There is more to data structure than the almost obvious aspects I’ve been discussing. Take, as an example, my comments about clustering demographic variables to develop segments of consumers. The segments were implicit (i.e., hidden or latent) in the demographics. Using some clustering procedure such as hierarchical, KMeans, or latent variable clustering reveals what is there all the time. By collapsing the demographics to a new single variable that is the segments, more structure is added to the data table. Different graphs can now be created for an added visual analysis of the data. And, in fact, this is what is done so frequently – a few simple graphs (the ubiquitous pie and bar charts) are created to summarize the segments and a few key variables such as purchase intent by segments or satisfaction by segments.

**Modeling with OLS**

In addition to the visuals, sometimes a simple OLS regression model is estimated with the newly created segments as an independent variable. Actually, the segment variable is dummified and the dummies are used since the segment variable per se is not quantitative but categorical and so it cannot be used in a regression model. Unfortunately, an OLS model is not appropriate because of a violation of a key independence assumption required for OLS to be effectively used. This assumption is independence of the observations. In the case of the segments, almost by definition the observations are not independent because the very nature of segments says that all the consumers in a single segment are homogeneous. So, they should all behave “the same” and are therefore not independent.

**Consider the Hierarchical Structure of Your Data**

The problem is that there is a hierarchical or multilevel structure to the data that must be accounted for when estimating a model with data such as this. There are *micro* or *first level* units nested inside *macro* or *second level* units. The consumers are the micro units embedded inside the segments that are the macro units. The observations used in estimation are on the micro units. The macro units give a context to these micro units and it is that context that must be accounted for. There could be several layers of macro units so my example is somewhat simplistic. This diagram illustrates a possible hierarchy consisting of three macro levels for consumers:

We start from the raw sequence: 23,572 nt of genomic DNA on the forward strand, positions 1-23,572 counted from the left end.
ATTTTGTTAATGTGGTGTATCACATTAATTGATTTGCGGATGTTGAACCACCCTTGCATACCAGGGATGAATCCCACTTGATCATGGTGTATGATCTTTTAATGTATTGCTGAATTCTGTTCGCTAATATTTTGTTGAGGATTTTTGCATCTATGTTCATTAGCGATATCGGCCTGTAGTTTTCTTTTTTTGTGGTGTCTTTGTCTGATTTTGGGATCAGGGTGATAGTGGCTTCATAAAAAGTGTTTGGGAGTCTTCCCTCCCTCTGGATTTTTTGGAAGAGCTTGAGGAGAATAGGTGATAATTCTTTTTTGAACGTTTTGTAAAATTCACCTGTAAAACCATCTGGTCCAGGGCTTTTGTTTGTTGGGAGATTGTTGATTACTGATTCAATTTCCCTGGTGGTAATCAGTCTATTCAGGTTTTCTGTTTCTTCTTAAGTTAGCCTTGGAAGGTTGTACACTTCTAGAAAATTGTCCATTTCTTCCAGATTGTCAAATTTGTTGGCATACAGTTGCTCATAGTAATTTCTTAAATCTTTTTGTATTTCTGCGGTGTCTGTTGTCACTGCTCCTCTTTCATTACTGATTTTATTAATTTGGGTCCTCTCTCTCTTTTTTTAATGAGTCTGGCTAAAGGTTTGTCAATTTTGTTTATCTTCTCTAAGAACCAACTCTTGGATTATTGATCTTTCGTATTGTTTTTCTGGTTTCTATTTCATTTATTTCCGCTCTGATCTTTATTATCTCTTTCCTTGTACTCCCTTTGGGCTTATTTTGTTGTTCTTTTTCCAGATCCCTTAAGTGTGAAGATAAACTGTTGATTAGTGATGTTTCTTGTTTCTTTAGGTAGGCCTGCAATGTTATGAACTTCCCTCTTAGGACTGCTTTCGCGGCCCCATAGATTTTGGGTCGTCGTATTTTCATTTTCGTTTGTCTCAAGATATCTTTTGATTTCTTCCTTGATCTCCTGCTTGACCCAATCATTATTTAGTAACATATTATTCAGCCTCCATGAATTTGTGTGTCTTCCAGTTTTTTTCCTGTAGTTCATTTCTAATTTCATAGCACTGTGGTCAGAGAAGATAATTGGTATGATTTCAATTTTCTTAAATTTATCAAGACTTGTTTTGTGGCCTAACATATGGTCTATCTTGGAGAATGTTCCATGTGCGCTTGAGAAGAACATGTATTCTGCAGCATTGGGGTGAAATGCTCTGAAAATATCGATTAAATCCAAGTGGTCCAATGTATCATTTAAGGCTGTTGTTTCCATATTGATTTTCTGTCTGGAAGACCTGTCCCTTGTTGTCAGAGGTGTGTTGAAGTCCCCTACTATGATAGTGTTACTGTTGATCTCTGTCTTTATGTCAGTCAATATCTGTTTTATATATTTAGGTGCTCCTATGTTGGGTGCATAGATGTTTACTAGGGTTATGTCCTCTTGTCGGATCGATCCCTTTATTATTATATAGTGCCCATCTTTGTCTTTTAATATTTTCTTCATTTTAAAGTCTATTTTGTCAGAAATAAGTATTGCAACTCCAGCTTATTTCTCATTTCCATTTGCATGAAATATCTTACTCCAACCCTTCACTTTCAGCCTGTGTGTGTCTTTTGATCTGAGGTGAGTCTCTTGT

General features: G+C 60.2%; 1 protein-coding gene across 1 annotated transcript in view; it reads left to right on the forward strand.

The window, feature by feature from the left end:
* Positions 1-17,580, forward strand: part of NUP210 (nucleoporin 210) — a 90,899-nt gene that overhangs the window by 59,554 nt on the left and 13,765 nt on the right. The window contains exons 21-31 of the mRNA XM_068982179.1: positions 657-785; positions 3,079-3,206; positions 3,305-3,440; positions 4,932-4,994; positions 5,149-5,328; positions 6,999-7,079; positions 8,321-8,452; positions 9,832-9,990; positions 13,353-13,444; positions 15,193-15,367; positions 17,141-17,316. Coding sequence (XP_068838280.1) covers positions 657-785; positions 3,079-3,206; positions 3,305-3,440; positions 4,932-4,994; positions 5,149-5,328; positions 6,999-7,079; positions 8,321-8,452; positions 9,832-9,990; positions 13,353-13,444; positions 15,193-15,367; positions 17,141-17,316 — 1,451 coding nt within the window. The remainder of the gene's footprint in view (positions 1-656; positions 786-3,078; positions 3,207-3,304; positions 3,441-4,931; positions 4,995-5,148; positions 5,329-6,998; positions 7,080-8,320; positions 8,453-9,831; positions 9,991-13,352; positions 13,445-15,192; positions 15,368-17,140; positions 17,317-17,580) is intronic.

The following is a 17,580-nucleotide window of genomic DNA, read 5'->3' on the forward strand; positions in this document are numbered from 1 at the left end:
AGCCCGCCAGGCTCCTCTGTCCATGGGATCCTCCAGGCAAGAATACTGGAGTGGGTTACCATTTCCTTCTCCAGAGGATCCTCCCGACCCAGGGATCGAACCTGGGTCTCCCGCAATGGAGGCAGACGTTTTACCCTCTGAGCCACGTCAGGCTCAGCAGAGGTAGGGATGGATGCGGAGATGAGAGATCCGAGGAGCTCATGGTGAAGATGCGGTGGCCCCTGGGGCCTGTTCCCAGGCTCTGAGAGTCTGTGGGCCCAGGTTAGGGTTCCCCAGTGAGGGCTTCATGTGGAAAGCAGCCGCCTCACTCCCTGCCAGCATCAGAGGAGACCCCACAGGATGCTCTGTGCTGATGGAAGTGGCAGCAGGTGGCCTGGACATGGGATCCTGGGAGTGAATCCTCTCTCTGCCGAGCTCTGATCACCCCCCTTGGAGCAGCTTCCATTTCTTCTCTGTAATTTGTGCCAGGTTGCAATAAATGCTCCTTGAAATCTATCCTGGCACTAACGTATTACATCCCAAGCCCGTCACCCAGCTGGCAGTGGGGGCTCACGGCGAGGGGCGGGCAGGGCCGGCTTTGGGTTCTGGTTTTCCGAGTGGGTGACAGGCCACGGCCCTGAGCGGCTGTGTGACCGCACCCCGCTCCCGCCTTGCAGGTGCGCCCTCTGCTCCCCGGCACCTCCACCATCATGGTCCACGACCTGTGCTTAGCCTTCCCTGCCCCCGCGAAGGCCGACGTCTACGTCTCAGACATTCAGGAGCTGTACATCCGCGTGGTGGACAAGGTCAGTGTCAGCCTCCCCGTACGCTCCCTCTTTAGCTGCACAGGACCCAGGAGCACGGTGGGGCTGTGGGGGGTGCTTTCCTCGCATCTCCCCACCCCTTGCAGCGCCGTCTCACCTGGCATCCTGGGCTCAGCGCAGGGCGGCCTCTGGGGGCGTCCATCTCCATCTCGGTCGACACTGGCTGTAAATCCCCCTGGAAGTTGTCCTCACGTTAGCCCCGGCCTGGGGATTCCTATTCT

Consumer traits such as their income and age would be used in modeling but so would higher level context variables. In the case of segments there is just a single macro level.

Business units also could have a hierarchical structure. A possibility is illustrated here:

The macro levels usually have key driver variables that are the influencers for the lower level. For consumers, macroeconomic factors such as interest rates, the national unemployment rate, and real GDP in one time period would influence or drive how consumers behave. Interest rates in that time period would be the same for all consumers. Over several periods, the rates would change but they would change the same way for all consumers. Somehow, this factor, and others like it, have to be incorporated in a model. Traditionally, this has been done either by aggregating data at the micro level to a higher level or by disaggregating the macro level data to a lower level.

Both data handling methods have issues:

*Aggregation problems*:

- Information is more hidden/obscure. Recall that information is buried inside the data and must be extracted.
- Statistically, there is a loss of power for statistical tests and procedures.

*Disaggregation problems*:

- Data are “blown-up” and artificially evenly spread.
- Statistical tests assume there are independent draws from a distribution, but they are not since they have a common base thus violating the key assumption.
- The sample size is affected since measures are at a higher level than what the sampling was designed for.

This last point on sample size has a subtle problem. The sample size is too large because the measurement units (e.g., consumers) are measured at the wrong level **SO** the standard errors are too small **SO** test statistics are too large **SO** you would reject the Null Hypothesis of no effect too often.

**My Next Post**

In my next post, I’ll explore other issues associated with a multilevel data structure and how to handle such data.